Welding at NASA’s Marshall Space Flight Center (MSFC), Huntsville, Ala., has taken a new direction during the past 12 years. In 1994, fusion welding processes, namely variable polarity plasma arc (VPPA) and gas tungsten arc (GTA), were the cornerstone of welding development in the Space Flight Center’s welding laboratories, located in the part of MSFC known as National Center for Advanced Manufacturing (NCAM). Developed specifically to support the Space Shuttle’s external tank and later the International Space Station’s manufacturing programs, VPPA was viewed as the paragon of welding processes for joining aluminum alloys. A major change began in 1994 when NASA’s Jeff Ding brought the friction stir welding (FSW) process to NASA. At that time, FSW was little more than a lab curiosity.
J. Ding et al.
A Look at Rocker Arm Spot Welding Machines
Rocker arm spot welding machines (Fig. 1) are commonly used to assemble sheet metal parts, wire displays, make repairs to electrical motors and starters, weld nuts to sheet metal parts, and join numerous other assemblies. The name ‘rocker arm’ comes from the pivoting arm used to apply the force to the electrodes during welding.
The welding force is applied to the electrodes when the rocker arm is lifted. Commonly, the lifting is applied by either a spring compressed by means of a foot treadle (foot kicker), or a double-acting air cylinder. The air cylinder is controlled by a fourway solenoid air valve with an air regulator.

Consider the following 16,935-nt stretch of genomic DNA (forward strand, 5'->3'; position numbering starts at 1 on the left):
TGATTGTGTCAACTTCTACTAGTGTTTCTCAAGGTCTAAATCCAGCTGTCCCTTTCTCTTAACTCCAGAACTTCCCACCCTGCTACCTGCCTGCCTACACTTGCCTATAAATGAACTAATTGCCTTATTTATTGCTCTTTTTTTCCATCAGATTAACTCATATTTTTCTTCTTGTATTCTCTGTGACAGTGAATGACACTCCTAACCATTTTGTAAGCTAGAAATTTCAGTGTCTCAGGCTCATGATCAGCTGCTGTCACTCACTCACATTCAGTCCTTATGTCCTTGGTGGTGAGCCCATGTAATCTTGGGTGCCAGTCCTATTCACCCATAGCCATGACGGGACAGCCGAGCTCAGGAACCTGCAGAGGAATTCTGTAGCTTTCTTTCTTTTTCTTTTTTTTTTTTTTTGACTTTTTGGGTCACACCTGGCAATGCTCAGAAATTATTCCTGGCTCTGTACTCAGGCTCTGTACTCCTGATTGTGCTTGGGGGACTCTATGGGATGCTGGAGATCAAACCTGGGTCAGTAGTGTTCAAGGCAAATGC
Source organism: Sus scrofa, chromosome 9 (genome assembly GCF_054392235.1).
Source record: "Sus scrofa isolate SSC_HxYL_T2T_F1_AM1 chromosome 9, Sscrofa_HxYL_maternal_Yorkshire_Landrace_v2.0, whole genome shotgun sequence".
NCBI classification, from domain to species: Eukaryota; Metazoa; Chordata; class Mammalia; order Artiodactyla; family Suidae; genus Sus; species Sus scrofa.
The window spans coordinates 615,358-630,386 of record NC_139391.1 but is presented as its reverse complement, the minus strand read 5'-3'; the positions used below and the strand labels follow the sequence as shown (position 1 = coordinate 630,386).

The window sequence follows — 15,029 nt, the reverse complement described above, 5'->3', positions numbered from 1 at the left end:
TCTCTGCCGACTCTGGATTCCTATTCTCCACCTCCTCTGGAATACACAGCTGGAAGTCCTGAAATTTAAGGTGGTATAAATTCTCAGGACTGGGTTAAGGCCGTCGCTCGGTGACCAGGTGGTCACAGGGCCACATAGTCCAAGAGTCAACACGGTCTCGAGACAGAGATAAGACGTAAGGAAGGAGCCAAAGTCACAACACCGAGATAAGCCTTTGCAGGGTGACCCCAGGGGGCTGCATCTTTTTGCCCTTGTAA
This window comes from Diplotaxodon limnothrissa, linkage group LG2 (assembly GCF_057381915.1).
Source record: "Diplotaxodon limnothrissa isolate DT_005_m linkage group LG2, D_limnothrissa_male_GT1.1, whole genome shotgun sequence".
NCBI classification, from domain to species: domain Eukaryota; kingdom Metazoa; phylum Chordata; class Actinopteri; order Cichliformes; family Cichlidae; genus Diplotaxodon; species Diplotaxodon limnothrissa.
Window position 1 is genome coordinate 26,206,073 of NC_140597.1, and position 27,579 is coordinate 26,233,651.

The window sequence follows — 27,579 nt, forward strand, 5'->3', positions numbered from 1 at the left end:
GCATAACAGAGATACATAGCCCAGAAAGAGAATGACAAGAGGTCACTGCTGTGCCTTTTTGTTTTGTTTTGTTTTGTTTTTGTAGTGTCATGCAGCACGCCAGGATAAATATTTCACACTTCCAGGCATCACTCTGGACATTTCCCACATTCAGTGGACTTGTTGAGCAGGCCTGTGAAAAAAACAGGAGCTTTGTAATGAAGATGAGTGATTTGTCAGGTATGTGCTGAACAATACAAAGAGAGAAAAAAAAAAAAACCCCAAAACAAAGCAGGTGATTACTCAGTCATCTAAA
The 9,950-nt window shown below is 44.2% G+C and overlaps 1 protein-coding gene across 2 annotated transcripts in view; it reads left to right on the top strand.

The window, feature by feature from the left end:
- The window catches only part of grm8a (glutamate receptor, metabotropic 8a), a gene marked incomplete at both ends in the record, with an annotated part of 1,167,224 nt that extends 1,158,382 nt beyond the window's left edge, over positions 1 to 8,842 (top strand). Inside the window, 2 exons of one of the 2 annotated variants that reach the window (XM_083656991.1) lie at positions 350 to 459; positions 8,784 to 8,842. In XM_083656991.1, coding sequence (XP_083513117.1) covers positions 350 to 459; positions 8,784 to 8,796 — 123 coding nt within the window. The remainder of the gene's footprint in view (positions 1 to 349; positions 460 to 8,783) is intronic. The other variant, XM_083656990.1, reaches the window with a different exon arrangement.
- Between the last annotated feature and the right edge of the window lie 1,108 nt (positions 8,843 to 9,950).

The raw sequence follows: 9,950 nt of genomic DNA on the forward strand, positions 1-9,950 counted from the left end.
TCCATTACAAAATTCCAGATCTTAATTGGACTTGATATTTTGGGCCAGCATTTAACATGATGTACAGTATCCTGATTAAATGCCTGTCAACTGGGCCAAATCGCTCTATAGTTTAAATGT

A Review of Postweld Heat Treatment Code Exemptions
This article compares and contrasts the current rules and guidelines present in various fabrication standards (mainly U.S. and UK) regarding the postweld heat treatment (PWHT) requirements of welds and the limits for as-welded construction made in pipes, pressure vessels, and structures, including bridges, buildings, and offshore structures, as discussed below. It is recognized that some codes now include provision for repair without PWHT (Refs. 1–3), and that there have also been investigations aimed at providing recommendations for acceptable thickness limits for the as-welded condition for general structural conditions (Refs. 4, 5). It is noted that steel making technology has changed over the last thirty years or so (although steels are also produced in parts of the world where steel making technology lags behind best practice). However, the fabrication codes were generally devised for older, normalized steels with higher carbon contents (Refs. 6, 7), and often with no toughness requirement.
D. J. Abson et al.
WELDING RESEARCH SUPPLEMENT
*Design of Experiment Analysis and Weld Lobe Estimation for Aluminum Resistance Spot Welding (.pdf)
Process parameters, fitup, and misalignment were examined as to their effects on
Y. Cho et al.
Behavior and Melting Rate in the VP-GMAW Process (.pdf)
Element Modeling Predicts the Effects of Voids on Thermal Shock
Reliability and Thermal Resistance of Power Device (.pdf)
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WELDING JOURNAL - March 2005, Volume 85, Number 3